It would be difficult to imagine more stunning setbacks than those professional golfer Dustin Johnson experienced in two major events this summer, but the 26-year-old put the mishaps behind him and on Sunday won the BMW Championship by one stroke. It was his fourth career win, the most of any golfer in his 20s on the PGA tour.
The Myrtle Beach area resident's second victory of the year came at Cog Hill Golf and Country Club in south suburban Lemont, Ill. Associated Press golf writer Doug Ferguson described Johnson's play as "flawless on the back nine [making] up a three-shot deficit against Paul Casey. ... Johnson closed with a 2-under 69 for a one-shot victory." After his victory, the former Coastal Carolina University golfer said: "To finally get it done, especially after all the things I've gone through this summer ... it can't feel any better."
Johnson's first 2010 victory was at Pebble Beach in February, but he was hardly well-known until the U.S. Open in June. Leading by three going into the final round, the wheels fell off on Sunday and he had an 82 and tied for eighth place. However, as John Branch wrote in a New York Times profile, "that pales next to the PGA. At Whistling Straits in Wisconsin, Johnson was in the final pairing and held a one-stroke lead on the 18th hole. He hit his drive to the right, into a trampled mess of grass and sand. Surrounded by fans, he hit a 4-iron that missed the green. He chipped on, missed a tournament-winning 7-footer and thought, like most everyone else, that he would join a three-hole playoff with Martin Kaymer and Bubba Watson.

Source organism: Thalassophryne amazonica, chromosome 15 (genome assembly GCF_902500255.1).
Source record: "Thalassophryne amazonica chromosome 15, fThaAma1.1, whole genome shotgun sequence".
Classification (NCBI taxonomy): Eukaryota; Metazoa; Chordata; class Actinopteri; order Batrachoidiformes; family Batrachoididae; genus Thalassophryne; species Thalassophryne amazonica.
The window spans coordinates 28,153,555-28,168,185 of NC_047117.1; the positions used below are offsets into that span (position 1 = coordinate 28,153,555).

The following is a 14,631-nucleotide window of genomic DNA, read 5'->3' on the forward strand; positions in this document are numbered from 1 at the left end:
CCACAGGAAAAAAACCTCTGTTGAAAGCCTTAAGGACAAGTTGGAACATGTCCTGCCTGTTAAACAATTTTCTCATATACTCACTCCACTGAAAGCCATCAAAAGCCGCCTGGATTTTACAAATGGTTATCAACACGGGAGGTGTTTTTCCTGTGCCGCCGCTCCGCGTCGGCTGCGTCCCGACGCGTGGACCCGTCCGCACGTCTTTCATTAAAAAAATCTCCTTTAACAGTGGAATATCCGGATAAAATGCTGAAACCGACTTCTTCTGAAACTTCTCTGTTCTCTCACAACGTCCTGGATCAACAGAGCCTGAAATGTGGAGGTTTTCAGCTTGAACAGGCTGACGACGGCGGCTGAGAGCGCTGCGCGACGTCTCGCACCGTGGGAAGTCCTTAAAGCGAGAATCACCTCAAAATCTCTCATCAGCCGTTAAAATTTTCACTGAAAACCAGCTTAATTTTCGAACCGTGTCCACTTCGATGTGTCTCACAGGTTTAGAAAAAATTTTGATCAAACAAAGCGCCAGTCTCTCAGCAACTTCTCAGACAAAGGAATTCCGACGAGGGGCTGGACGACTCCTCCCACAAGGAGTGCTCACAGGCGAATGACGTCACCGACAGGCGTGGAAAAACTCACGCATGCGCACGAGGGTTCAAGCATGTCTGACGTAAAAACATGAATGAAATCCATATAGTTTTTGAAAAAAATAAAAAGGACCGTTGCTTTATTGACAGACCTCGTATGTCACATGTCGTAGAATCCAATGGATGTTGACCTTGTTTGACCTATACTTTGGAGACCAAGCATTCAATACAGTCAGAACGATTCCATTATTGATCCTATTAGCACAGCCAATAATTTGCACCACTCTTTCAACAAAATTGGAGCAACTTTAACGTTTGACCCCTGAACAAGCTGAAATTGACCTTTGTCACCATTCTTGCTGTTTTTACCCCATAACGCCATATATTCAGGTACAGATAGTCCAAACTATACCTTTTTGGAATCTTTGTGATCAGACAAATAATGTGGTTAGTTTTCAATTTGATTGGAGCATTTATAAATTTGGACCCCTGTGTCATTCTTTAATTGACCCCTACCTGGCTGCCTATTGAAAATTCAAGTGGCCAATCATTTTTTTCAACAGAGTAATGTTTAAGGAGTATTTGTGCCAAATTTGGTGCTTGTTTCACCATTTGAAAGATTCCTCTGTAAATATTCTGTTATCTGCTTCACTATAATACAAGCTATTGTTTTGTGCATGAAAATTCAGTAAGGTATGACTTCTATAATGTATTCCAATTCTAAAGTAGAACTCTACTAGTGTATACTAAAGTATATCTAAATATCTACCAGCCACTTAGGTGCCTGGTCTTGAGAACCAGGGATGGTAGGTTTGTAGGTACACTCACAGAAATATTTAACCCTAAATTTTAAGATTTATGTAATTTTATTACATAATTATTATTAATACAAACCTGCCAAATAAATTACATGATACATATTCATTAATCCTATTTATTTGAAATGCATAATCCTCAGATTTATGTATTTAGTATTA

"That is, until an official told him there was a problem. Johnson had grounded his 4-iron in a sand trap, which is against the rules. Only thing was, no one was sure it was a sand trap, it seemed, except the people running the tournament," Branch wrote. Grounding his club meant a two-stroke penalty, taking him out of the playoff.
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Those losses in major events he could have won evidently were forgotten as far as Johnson's play in the BMW was concerned. His first-place finish was worth $1,350,000 and 2,500 points on the FedEx Cup list. Ferguson writes, "Johnson has quickly emerged as one of the game's rising stars. He now goes to the Tour Championship at No. 2 in the FedEx Cup standings, with a clear shot at the $10 million bonus."
He sees his disappointments at the U.S. Open and the PGA as "something that happened and cannot change," Branch writes. "Learn. Move on. Do not repeat." The same "grown-up attitude" evidently applies to Johnson's involvement, as a juvenile, in a burglary in which a handgun was stolen and later used in a fatal shooting by an older brother of one of the boys involved in the burglary. Johnson has been pardoned by the state. And likewise to "an arrest for driving under the influence in the spring of 2009," Branch writes.
With too much emphasis on winning, how games are played often is overlooked. So it's refreshing to read, in the John Branch profile, that Johnson "has become golf's most compelling figure, at least beyond Tiger Woods and his breakup drama - not because of what he has won, but how he has lost."